Dylan first recorded “Mr. Tambourine Man” a few weeks later, on June 9, with Tom Wilson producing, during the Another Side of Bob Dylan session. The take, recorded with Ramblin’ Jack Elliott, was cut from the album because Dylan felt the song was special and their performance did not do it justice. Sometime that month he also recorded a publisher demo of the song at Witmark Music. More than six months passed before Dylan re-recorded the song, again with Wilson in the producer’s chair, during the final Bringing It All Back Home session on January 15, 1965, the same day that “Gates of Eden,” “It’s Alright, Ma (I’m Only Bleeding),” and “It’s All Over Now, Baby Blue” were recorded. It was long thought that the four songs were each recorded in one long take. However, in the biography Bob Dylan: Behind the Shades, Clinton Heylin relates that the song required six attempts, possibly because of difficulties in working out the playoffs between Dylan’s acoustic guitar and Bruce Langhorne’s electric lead. The final take was selected for the album, which was released on March 22, 1965.

Live – Drammen, Norway – 1981-07-09: Taken down on YouTube

..a truly spectacular Mr. Tambourine Man…

but the real genius of this version is the way Dylan alters his inflection throughout, his voice rising on a word or phrase where we would expect it to fall, and vice versa. The effect is to invite and require us to experience the song as something new.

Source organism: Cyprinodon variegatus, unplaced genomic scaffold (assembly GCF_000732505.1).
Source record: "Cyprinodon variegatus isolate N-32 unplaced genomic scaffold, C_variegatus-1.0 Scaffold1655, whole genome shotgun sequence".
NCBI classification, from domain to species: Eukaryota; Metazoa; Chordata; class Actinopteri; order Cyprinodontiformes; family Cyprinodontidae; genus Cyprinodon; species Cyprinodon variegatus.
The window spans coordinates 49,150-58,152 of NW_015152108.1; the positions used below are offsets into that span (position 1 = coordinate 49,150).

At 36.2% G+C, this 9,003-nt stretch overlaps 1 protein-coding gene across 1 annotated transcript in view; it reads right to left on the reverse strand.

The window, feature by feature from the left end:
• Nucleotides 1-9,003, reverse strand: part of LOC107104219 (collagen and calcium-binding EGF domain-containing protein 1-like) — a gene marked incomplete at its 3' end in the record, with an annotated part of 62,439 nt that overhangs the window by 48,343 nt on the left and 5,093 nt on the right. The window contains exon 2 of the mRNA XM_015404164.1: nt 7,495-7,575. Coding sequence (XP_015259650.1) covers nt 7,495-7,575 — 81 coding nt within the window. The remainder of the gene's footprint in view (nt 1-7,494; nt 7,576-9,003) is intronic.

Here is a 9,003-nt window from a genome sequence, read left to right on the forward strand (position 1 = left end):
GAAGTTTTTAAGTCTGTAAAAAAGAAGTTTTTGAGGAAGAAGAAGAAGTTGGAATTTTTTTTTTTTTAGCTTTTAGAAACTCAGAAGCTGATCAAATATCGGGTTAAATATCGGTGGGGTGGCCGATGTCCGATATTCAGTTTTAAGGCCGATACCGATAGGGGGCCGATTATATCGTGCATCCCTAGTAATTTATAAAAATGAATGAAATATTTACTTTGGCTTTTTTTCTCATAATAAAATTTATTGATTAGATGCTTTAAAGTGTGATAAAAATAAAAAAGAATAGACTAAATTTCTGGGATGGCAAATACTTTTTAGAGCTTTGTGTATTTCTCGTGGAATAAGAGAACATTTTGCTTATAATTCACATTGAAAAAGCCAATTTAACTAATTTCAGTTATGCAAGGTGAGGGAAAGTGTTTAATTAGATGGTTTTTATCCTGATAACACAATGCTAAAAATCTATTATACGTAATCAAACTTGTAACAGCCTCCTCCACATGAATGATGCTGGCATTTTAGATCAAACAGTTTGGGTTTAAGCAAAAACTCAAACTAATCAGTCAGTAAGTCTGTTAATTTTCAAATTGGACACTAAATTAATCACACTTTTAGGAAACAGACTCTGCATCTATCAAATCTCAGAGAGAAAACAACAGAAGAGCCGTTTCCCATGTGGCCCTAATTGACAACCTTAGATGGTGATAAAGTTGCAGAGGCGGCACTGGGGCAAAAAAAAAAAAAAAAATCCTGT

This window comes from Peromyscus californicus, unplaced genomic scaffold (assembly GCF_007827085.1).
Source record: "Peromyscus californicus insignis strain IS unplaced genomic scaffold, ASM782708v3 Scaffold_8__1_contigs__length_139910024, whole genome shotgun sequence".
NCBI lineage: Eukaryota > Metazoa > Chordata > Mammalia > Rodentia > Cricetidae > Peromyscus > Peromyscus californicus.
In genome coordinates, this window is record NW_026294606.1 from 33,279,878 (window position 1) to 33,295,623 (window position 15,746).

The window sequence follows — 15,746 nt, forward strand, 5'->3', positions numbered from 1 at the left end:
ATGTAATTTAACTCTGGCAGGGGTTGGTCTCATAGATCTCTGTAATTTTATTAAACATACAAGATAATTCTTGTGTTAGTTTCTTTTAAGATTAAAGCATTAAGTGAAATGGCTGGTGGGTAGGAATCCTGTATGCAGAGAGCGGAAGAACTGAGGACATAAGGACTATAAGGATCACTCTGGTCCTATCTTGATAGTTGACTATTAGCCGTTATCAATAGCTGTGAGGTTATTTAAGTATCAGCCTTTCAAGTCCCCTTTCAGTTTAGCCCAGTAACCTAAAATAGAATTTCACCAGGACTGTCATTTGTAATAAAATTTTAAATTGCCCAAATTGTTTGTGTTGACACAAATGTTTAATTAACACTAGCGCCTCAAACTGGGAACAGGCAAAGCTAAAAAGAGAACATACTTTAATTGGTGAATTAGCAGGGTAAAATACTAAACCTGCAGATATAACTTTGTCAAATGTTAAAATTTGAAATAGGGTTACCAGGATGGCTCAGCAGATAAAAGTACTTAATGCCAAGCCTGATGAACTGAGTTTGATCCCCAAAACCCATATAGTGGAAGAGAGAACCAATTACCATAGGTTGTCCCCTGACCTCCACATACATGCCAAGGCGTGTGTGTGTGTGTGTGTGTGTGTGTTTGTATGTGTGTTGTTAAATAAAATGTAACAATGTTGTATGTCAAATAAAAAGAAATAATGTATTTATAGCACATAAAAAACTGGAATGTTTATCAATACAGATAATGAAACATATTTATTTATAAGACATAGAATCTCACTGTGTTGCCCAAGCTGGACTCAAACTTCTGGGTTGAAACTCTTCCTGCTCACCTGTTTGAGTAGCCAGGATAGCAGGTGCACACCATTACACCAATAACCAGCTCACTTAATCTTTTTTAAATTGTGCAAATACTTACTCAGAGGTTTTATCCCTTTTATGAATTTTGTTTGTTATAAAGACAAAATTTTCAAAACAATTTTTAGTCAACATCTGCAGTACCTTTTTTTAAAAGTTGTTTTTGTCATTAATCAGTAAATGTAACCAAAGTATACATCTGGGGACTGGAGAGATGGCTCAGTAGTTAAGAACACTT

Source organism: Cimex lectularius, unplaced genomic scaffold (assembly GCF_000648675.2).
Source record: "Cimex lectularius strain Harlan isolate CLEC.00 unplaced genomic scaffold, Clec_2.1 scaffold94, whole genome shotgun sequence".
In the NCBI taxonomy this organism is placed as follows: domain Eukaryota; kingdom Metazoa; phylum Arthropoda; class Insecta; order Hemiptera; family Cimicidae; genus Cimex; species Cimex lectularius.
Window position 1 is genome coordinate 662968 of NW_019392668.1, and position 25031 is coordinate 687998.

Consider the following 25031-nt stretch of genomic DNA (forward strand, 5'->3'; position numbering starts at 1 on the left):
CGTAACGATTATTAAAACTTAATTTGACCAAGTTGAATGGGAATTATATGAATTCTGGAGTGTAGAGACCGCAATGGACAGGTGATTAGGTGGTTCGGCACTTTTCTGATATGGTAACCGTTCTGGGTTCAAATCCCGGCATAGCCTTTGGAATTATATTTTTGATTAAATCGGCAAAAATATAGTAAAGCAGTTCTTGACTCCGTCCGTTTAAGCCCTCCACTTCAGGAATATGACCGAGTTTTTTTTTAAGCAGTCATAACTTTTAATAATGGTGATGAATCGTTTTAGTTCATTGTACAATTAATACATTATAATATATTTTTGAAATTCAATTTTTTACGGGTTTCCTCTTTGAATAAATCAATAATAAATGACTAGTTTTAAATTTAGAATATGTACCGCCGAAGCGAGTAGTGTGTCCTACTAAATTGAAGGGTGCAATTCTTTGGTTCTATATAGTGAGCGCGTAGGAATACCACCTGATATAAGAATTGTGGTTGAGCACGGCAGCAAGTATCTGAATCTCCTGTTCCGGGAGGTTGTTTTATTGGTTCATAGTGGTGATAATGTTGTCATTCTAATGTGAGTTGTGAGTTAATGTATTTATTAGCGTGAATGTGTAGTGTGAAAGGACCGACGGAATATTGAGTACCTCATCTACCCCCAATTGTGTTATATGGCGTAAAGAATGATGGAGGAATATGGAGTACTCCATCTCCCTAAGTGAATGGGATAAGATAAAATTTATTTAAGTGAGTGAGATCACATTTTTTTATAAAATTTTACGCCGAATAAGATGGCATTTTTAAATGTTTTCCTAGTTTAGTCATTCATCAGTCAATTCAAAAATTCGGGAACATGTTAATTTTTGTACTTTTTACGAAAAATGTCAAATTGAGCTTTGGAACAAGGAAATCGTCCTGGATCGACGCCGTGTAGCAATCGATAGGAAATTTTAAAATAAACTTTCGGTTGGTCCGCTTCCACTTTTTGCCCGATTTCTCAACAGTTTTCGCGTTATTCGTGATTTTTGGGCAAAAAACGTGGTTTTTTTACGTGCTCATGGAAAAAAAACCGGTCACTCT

~Paul Williams (BD – Performing artist 73-86)

Live – A Coruña, Galicia, Spain, 1993:

As was customary, “Mr. Tambourine Man” opened the acoustic segment, and while as usual this year it was outstanding, this version was even more so… Here in Manchester, on the third of April, Dylan completely nailed his spellbinding 1995 arrangement of one of his great masterpieces
~Andrew Muir (Razor’s Edge)

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One thought on “The Best Bob Dylan songs: Mr. Tambourine Man”

  1. Egil and Hallgeir; Back in the early 1960s I was interested in singing Bobby’s music. I told him I really liked “The ballad of Emmett Till.” The next day he surprised me by handing me a hand written copy of the lyrics. Then the new songs started falling like comets from space. When I first heard Mr. Tambourine Man it was sung by Odetta. She and her husband had an artists management company named Dandetta enterprises and Judy Collins and I were two of the first members of their stable. They booked each of us to sing at Folk City in 1960. It was at the Lions Head one night in 1964 when there was a gathering of the tribe. Songs were being passed around in the old fashioned “Hootenany” tradition when Odetta put up her hand and said “Has anyone heard Bobby’s new song?” It was magical. At that time it was a serious affront to the purists for a legit singer to engage in interpreting folk music so I mostly stayed within my Troubadour Style. Now , in the decade of my 80s I suffer from no such preconceptions of propriety so here’s an “Old Troubadour’s” version of ” Mr. Tambourine Man.” I think you’ll enjoy the brief introduction at the beginning of the video and a nice surprise comment tagged on after the ending of the song.